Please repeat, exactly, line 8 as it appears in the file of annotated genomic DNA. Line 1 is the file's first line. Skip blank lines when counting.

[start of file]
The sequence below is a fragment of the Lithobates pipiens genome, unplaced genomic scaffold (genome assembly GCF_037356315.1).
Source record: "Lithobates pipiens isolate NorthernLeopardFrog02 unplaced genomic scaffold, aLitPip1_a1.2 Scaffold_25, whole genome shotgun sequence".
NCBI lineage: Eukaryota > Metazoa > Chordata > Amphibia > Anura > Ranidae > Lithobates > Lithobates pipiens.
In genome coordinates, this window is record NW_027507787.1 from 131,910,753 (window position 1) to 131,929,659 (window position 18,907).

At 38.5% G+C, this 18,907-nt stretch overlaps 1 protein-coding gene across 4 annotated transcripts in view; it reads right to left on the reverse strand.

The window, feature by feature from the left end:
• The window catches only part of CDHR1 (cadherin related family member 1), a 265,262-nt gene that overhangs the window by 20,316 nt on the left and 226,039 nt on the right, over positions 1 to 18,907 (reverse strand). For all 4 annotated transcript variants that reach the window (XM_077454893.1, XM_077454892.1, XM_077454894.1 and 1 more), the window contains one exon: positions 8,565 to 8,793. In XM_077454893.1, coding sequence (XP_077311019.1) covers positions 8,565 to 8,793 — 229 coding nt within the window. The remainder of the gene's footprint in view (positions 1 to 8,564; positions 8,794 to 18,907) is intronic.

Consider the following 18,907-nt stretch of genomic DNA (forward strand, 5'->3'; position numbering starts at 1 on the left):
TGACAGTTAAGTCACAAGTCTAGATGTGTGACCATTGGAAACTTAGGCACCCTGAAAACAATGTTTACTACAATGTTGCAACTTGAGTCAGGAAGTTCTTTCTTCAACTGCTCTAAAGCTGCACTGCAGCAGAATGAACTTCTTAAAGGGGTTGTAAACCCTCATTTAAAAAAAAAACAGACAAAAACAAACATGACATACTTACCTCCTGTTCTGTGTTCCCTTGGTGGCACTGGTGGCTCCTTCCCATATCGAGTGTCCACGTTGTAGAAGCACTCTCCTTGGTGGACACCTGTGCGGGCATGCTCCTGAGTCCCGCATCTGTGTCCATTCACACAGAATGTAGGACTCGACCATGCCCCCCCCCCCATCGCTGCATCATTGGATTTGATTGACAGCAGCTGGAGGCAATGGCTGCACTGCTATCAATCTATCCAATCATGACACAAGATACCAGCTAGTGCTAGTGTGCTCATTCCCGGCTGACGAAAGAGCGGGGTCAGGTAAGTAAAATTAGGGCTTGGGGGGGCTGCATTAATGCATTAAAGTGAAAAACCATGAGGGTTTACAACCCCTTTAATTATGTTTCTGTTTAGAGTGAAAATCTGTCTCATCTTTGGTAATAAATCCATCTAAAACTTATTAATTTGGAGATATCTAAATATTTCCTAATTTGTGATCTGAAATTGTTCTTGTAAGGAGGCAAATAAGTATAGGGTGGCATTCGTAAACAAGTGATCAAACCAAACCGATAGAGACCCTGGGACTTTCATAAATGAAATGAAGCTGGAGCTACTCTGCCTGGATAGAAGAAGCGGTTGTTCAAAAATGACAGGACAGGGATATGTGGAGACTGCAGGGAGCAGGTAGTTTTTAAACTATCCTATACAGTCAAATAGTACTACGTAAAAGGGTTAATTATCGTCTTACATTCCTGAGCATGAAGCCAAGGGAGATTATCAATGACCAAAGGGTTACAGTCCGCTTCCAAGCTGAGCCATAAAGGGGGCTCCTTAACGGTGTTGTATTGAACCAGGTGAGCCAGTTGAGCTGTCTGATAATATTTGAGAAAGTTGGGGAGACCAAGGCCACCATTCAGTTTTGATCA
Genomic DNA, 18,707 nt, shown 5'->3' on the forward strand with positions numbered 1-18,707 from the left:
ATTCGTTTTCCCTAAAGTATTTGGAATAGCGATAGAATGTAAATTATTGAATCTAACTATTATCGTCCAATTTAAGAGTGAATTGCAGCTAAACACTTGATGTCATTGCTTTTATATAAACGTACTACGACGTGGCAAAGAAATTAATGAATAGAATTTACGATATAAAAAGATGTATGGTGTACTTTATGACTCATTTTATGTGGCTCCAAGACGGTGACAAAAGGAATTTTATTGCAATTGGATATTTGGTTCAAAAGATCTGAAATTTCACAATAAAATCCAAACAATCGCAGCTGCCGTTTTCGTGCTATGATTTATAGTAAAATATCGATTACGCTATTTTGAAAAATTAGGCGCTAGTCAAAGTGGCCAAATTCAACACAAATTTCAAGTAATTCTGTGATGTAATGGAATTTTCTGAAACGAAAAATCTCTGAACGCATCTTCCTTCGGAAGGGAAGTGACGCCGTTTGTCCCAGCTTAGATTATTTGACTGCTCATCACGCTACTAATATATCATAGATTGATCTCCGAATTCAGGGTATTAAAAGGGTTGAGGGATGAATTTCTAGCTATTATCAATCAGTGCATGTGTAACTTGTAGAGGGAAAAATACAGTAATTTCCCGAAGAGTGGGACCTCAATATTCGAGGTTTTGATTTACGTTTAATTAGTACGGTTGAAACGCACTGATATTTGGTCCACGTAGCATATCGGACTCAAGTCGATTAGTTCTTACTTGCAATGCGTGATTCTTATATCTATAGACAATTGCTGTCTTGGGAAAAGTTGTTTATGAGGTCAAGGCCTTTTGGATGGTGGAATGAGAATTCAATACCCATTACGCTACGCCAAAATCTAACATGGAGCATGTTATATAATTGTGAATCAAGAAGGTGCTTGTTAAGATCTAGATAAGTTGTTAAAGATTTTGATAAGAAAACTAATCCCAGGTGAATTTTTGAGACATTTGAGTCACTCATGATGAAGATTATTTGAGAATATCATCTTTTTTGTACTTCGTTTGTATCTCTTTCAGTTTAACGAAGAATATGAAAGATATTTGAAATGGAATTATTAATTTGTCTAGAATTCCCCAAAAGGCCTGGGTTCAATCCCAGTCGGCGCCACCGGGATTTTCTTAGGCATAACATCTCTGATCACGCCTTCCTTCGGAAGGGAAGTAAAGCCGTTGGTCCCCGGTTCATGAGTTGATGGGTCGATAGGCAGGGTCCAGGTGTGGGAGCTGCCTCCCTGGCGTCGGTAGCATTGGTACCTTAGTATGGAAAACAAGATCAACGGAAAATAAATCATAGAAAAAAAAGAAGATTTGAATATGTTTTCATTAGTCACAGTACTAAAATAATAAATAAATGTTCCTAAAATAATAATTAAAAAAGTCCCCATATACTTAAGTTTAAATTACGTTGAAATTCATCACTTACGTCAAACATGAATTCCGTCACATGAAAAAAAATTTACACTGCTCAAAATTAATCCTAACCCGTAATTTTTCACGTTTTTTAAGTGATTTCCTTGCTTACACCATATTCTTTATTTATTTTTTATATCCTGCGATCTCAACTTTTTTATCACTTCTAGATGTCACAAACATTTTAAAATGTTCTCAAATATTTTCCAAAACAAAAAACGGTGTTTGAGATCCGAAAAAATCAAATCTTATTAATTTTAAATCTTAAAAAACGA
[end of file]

Consider the following 18,907-nt stretch of genomic DNA (forward strand, 5'->3'; position numbering starts at 1 on the left):